Apex Legends Switch Analysis Reveals Port Changes, Performance
Apex Legends launched on the Nintendo Switch earlier this month to much excitement. The Switch version of Apex Legends has its flaws, but many are pleased to see Respawn Entertainment’s battle royale finally be on Nintendo’s hybrid console. Although technical details have been revealed for the Switch version of the game, recently, Digital Foundry did a deep dive into the port’s performance and revealed all of the nitty-gritty findings.
Digital Foundry specializes in video game and hardware reviews by analyzing the data and technical details. An example would be a comparison of the Xbox Series X and PS5 versions of Control: Ultimate Edition that Digital Foundry did or a review of the Radeon RX 6700 XT. With Apex Legends just releasing on the Switch, Digital Foundry decided to take a peek at the port and see how it performs.
Developer Panic Button handled the Nintendo Switch port of Apex Legends. When the version of the game launched on March 9th, the developer shared the technical details of the Nintendo Switch version of Apex Legends. However, Digital Foundry knows that oftentimes that information is more of a benchmark than an actuality, and the results of its in-depth technical tests showed that Apex Legends on the Switch does not always run very well.
To do a comparison, Digital Foundry had frame rate information running at all times and also had Apex Legends matches running in cross-play with one game being on the Switch and another playing via the Xbox Series X; that way the team could monitor the results in real-time comparatively between the Switch and Xbox. The results show why it is that some fans have complained about the Switch version of Apex Legends.
Digital Foundry noted that Apex Legends is the first game to use the Source engine on the Switch. The textures are a big downgrade when compared to the Xbox, PlayStation, and PC. The game runs at Dynamic 72op when docked and Dynamic 576p when in portable mode. The resolution can dip a bit during intense moments. Shadows and alpha effects also are of worse quality on the Switch. As far as things that are exactly the same, the Nintendo Switch version has the exact same map design/framework, the same characters, battle pass, etc. Water reflections, cloth physics, and shadows of things like flags are also interestingly enough the same across all platforms.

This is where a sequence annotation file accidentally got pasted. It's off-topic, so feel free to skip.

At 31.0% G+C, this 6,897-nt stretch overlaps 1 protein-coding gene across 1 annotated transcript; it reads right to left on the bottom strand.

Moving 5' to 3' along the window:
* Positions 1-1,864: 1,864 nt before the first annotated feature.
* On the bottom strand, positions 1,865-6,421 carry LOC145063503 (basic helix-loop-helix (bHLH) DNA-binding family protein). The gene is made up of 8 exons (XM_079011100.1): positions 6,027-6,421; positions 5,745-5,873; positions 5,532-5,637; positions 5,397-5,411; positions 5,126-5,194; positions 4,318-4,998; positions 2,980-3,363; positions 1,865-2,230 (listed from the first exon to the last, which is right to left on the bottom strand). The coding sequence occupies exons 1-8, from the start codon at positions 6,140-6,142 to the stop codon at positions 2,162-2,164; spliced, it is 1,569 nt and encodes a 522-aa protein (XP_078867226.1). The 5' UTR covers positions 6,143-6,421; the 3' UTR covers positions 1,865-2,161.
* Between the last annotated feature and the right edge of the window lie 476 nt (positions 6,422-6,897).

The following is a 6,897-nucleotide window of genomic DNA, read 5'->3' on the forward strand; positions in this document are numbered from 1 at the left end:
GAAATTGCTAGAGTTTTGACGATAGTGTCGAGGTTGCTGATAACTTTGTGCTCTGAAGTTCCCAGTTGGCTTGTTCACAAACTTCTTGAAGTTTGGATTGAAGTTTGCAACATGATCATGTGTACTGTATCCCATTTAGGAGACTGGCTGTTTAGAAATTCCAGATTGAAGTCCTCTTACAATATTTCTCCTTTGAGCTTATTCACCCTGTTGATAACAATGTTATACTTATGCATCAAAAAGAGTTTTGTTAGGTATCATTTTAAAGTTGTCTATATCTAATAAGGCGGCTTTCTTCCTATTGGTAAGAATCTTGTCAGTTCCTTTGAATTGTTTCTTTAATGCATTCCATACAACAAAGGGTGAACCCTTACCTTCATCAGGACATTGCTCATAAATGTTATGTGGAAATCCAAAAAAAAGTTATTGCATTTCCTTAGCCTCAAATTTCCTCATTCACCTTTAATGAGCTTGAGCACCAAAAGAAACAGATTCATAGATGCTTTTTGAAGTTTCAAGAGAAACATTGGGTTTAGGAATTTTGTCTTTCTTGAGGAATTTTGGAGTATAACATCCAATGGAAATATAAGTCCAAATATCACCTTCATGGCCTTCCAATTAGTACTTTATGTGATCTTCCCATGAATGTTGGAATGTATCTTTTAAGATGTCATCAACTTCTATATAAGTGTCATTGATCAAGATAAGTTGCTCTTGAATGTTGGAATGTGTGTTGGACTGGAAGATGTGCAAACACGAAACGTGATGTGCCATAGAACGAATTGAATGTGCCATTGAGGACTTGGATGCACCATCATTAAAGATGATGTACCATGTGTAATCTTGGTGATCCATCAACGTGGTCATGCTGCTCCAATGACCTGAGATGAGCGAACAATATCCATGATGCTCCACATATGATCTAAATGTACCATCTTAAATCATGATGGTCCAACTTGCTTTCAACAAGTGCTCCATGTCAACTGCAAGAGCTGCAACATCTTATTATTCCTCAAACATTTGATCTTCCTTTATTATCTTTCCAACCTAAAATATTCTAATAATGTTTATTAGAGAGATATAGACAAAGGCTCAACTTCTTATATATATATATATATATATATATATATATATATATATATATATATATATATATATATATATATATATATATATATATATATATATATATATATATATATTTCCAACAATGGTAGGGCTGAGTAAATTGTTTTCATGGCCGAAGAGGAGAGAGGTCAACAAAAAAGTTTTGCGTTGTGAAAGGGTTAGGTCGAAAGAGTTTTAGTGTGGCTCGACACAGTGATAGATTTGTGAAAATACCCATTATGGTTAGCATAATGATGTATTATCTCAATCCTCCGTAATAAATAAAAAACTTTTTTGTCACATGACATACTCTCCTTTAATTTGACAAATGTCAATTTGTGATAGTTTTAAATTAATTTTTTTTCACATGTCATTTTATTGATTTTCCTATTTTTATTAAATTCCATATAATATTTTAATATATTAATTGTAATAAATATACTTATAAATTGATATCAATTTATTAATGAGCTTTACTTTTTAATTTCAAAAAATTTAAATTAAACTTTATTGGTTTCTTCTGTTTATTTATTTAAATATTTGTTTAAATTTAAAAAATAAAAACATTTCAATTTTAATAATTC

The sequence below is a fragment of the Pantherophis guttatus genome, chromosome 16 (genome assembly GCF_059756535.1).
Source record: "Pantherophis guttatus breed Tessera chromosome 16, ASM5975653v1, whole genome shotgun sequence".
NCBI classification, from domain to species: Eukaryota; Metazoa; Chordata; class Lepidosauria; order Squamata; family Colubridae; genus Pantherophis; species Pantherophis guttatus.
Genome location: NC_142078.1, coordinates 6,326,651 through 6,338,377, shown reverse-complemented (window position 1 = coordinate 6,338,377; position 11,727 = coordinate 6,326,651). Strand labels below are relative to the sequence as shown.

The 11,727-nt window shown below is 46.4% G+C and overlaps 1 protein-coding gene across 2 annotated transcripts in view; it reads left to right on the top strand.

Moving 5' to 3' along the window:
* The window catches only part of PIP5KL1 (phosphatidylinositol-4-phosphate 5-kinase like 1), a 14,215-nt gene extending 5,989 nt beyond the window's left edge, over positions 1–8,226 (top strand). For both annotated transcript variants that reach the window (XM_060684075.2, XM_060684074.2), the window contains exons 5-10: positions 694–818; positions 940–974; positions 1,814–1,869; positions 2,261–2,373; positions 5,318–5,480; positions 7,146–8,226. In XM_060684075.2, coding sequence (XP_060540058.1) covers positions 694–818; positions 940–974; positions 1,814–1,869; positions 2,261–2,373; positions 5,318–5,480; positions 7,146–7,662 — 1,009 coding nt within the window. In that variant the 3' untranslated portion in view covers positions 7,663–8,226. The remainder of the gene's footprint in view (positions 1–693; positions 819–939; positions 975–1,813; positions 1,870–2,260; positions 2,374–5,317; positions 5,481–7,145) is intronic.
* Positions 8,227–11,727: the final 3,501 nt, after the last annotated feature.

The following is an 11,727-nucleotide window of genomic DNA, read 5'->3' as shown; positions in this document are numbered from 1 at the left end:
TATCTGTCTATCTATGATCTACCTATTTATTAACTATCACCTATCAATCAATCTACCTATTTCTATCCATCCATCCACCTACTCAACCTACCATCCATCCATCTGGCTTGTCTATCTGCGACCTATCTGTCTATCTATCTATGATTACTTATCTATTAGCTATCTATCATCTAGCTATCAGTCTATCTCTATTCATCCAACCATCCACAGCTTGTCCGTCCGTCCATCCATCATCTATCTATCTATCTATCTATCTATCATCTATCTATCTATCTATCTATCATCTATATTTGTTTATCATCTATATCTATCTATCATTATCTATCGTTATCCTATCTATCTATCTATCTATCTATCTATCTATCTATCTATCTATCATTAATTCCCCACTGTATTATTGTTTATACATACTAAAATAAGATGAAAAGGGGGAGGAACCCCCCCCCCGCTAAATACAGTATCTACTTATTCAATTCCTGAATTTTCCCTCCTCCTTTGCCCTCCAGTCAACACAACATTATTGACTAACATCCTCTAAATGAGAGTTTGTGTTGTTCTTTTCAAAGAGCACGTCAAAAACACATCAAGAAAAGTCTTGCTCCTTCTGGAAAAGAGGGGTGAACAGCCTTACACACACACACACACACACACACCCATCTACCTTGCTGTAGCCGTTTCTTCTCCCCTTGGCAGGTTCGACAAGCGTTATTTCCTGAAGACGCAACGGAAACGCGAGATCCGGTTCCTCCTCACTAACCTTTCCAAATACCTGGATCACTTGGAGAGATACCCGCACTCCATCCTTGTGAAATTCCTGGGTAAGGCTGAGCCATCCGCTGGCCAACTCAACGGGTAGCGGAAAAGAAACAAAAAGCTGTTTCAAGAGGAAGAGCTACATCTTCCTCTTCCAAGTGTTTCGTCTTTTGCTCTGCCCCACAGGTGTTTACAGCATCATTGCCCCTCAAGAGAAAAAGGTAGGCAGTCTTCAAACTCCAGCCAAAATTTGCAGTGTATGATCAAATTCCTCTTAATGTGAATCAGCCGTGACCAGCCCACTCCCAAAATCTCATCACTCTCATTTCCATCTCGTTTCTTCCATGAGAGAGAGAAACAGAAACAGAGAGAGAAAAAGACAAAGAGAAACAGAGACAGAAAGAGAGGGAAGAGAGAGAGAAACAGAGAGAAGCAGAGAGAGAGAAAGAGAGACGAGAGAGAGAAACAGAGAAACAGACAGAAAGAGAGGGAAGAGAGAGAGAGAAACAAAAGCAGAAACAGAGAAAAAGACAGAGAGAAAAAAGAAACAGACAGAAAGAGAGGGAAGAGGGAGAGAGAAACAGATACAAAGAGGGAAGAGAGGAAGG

There are also multiple competitive disadvantages for both sides due to the port. For the Switch, the target range was 30 frames per second (which is partially why things like textures are downgraded), but the game drops even lower than that during gunfights–sometimes as low as 19 frames per second. Meanwhile, other consoles are running at 60 frames per second. Additionally, the textures, resolution, and blurred look of the Switch port will be an advantage for other versions.
For an interesting advantage in the Switch’s favor, some geometry and vegetation are almost non-existent across the map, especially on a map like Kings Canyon. So it is possible that a player may seem mostly hidden while playing on an Xbox and be standing completely in the open on the Switch version of Apex Legends.
Apex Legends is available now on PC, PS4, Xbox One, and Switch.